The easiest way to visit the Historic Railroad Tunnel Trail is to start at the official trailhead located below Lake Mead’s Alan Bible Visitor Center outside of Boulder City.
As you begin your journey toward the dam, you will see a section of rough, rocky road to the right of the railroad bed that is believed to be the first section of pioneer road for construction of Hoover Dam. As you continue, look for a red mineralized area on the hillside to your right. A short scramble will bring you to an old mine where, I am told, the miners were looking for mercury. While not part of the dam construction history, it is still an interesting stop.
The trail passes through five tunnels, all about 300 feet long and 25 feet in diameter. The tunnels were bored oversize to allow transportation of penstock sections and large equipment to Hoover Dam. This section of the rail line was used in the movie The Gauntlet, starring Clint Eastwood and Sondra Locke, for a scene where they were riding a motorcycle being chased by an assassin in a helicopter.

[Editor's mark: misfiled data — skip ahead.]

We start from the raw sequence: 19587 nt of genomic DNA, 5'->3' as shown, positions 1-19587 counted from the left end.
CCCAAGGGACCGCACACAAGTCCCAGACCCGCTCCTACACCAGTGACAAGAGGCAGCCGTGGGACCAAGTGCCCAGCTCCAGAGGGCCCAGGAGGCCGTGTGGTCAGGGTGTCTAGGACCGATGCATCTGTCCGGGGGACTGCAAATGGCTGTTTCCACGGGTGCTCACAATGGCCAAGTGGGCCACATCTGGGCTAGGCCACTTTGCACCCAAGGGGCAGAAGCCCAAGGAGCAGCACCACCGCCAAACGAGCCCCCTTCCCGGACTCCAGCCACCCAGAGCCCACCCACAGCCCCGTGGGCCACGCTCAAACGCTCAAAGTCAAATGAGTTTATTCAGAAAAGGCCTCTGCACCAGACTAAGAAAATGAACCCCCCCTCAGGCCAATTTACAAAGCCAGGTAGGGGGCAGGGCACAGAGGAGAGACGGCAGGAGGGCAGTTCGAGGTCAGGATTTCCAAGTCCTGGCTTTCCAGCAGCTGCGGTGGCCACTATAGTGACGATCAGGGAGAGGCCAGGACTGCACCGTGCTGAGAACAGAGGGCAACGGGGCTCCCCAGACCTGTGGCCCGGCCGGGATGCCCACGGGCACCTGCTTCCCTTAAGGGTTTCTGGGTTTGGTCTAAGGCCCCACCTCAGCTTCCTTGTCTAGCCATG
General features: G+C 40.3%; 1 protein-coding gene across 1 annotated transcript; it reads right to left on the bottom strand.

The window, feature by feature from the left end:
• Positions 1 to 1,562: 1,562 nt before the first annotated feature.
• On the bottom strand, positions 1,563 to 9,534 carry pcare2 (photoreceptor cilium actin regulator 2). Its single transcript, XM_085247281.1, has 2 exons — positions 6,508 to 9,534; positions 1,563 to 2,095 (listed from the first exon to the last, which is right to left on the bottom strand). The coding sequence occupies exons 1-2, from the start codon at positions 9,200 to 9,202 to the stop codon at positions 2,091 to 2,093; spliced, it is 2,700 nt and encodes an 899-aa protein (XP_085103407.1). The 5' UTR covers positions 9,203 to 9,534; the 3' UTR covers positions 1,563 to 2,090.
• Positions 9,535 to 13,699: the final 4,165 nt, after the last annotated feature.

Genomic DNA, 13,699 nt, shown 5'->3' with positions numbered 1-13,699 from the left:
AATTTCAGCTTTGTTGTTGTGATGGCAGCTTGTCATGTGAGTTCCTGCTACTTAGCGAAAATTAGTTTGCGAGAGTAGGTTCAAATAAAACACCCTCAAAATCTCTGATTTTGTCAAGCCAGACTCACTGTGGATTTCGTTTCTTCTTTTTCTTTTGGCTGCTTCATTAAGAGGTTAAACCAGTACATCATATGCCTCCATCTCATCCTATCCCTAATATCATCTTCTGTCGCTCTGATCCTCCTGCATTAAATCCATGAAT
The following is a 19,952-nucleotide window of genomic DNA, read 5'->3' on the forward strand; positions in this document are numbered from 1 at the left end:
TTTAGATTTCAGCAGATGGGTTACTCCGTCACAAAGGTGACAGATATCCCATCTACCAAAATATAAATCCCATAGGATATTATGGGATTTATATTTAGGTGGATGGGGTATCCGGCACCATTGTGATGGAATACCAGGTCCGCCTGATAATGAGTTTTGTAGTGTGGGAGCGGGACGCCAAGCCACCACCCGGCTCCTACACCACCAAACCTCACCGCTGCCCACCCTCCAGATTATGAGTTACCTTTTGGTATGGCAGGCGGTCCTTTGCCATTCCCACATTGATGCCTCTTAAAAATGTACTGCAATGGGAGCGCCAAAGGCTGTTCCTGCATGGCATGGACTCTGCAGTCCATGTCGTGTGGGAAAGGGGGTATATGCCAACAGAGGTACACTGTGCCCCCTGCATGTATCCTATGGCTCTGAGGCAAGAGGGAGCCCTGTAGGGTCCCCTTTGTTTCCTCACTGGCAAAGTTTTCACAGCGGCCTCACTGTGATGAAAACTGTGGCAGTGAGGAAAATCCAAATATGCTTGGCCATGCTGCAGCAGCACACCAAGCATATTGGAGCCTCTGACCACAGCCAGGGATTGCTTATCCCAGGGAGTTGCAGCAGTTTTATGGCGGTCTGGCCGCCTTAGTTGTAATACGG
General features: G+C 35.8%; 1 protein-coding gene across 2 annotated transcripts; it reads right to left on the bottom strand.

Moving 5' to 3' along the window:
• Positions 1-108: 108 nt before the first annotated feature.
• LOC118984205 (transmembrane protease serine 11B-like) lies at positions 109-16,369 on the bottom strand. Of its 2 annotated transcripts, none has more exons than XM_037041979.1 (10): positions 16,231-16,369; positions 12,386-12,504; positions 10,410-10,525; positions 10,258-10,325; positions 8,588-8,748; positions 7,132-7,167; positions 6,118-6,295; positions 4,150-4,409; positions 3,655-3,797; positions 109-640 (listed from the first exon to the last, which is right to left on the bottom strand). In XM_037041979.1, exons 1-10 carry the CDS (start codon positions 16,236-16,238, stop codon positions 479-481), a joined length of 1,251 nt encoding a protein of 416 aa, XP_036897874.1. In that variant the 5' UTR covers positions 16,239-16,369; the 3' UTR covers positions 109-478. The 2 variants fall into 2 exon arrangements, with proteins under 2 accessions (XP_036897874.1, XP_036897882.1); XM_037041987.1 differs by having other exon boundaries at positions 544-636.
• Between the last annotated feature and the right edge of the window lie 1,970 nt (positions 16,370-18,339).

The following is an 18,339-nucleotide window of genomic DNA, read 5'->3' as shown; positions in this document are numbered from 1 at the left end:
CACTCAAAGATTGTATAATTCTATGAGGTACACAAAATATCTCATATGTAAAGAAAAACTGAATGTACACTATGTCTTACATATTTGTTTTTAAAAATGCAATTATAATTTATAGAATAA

As you walk along the trail and approach the first tunnel, look down the embankment to the right, and you will see huge concrete plugs cut out of the dam to install the turbines. A closer inspection will show examples of the square reinforcing steel that was used in the construction. Upon entering the tunnel, check out the heavy vertical supports and horizontal planks used to prevent loose rocks from falling onto the tracks. The builders of the tunnels didn’t want any delays from rock falling on the tracks during the round-the-clock construction schedule.
Next you will arrive at tunnel two, which burned in an arson fire in 1990. Notice how it looks different from the other tunnels. It was sprayed with shotcrete to hold any loose rocks previously held in place by the now burned and missing timbers. Between tunnels two and three, another section of the old pioneer construction road is visible on your right. Continuing, you will pass through tunnels three and four, both about 300 feet long. Along this section keep an eye over the left bank for an old wheelset from railcars that were used on the line. Wheelset is the wheel-axle assembly of a railroad car. It is unknown if these artifacts are debris left from a wreck or just discarded parts.